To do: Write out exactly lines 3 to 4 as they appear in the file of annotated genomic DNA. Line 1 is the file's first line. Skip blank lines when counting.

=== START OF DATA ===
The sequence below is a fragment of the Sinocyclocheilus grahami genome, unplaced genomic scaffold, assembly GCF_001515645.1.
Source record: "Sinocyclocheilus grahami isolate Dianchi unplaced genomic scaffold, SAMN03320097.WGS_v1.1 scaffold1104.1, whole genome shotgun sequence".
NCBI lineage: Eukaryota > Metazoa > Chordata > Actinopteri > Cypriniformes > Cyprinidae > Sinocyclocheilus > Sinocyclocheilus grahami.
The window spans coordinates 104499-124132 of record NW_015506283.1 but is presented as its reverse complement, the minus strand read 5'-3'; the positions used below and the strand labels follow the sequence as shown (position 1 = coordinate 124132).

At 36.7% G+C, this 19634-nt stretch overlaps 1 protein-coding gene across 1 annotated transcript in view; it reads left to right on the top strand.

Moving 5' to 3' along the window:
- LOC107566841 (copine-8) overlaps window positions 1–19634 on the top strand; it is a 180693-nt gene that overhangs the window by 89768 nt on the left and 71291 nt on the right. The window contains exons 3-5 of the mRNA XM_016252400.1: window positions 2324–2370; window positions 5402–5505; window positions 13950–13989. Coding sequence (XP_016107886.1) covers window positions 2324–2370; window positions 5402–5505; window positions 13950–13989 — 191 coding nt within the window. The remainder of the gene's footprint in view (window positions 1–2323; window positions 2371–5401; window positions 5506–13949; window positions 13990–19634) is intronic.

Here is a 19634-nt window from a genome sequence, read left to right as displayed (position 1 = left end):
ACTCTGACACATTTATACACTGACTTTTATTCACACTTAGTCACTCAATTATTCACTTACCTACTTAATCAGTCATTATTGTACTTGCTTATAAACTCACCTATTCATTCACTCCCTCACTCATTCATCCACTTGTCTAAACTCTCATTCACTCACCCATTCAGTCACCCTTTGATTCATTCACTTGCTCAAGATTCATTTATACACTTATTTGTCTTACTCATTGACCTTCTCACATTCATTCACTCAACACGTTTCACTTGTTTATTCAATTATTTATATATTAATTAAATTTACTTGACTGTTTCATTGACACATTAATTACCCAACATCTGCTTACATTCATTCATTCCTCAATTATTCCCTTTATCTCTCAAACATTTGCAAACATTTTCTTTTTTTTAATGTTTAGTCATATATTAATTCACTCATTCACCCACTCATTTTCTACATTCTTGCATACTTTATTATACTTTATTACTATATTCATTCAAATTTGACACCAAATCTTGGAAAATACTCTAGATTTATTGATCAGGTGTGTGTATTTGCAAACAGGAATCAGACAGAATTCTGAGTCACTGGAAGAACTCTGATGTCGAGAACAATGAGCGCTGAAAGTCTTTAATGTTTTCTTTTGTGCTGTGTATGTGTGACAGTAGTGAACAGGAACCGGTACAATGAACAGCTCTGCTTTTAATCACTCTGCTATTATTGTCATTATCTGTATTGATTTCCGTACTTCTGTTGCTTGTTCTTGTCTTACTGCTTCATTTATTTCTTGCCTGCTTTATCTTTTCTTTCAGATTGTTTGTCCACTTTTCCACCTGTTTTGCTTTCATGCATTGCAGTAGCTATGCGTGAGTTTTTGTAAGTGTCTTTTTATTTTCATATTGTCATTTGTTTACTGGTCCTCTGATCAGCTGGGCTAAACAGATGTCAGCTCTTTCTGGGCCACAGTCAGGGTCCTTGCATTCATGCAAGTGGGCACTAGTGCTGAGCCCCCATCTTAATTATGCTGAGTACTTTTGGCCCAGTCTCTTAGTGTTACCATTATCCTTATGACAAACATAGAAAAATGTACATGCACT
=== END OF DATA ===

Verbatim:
NCBI lineage: Eukaryota > Metazoa > Chordata > Actinopteri > Cypriniformes > Cyprinidae > Sinocyclocheilus > Sinocyclocheilus grahami.
The window spans coordinates 104499-124132 of record NW_015506283.1 but is presented as its reverse complement, the minus strand read 5'-3'; the positions used below and the strand labels follow the sequence as shown (position 1 = coordinate 124132).